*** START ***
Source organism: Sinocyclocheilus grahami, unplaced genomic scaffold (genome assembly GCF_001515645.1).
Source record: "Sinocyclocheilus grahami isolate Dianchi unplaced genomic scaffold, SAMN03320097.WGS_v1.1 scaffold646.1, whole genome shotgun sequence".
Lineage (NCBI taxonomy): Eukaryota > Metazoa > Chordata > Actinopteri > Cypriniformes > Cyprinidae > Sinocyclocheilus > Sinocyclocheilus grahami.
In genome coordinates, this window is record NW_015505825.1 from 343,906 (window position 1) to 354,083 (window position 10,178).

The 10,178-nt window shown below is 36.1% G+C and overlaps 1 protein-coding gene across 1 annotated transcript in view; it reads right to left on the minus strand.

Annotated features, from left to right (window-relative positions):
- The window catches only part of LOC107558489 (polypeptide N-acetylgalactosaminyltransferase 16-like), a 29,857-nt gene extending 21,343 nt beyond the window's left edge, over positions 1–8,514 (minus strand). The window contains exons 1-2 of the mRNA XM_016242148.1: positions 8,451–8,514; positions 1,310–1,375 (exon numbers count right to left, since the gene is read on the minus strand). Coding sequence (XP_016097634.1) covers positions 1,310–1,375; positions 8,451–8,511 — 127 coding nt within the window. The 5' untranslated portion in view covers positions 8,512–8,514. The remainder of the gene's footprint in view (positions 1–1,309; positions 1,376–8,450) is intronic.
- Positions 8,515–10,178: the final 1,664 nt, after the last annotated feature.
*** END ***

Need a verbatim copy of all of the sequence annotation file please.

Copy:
Source organism: Sinocyclocheilus grahami, unplaced genomic scaffold (genome assembly GCF_001515645.1).
Source record: "Sinocyclocheilus grahami isolate Dianchi unplaced genomic scaffold, SAMN03320097.WGS_v1.1 scaffold646.1, whole genome shotgun sequence".
Lineage (NCBI taxonomy): Eukaryota > Metazoa > Chordata > Actinopteri > Cypriniformes > Cyprinidae > Sinocyclocheilus > Sinocyclocheilus grahami.
In genome coordinates, this window is record NW_015505825.1 from 343,906 (window position 1) to 354,083 (window position 10,178).

The 10,178-nt window shown below is 36.1% G+C and overlaps 1 protein-coding gene across 1 annotated transcript in view; it reads right to left on the minus strand.

Annotated features, from left to right (window-relative positions):
- The window catches only part of LOC107558489 (polypeptide N-acetylgalactosaminyltransferase 16-like), a 29,857-nt gene extending 21,343 nt beyond the window's left edge, over positions 1–8,514 (minus strand). The window contains exons 1-2 of the mRNA XM_016242148.1: positions 8,451–8,514; positions 1,310–1,375 (exon numbers count right to left, since the gene is read on the minus strand). Coding sequence (XP_016097634.1) covers positions 1,310–1,375; positions 8,451–8,511 — 127 coding nt within the window. The 5' untranslated portion in view covers positions 8,512–8,514. The remainder of the gene's footprint in view (positions 1–1,309; positions 1,376–8,450) is intronic.
- Positions 8,515–10,178: the final 1,664 nt, after the last annotated feature.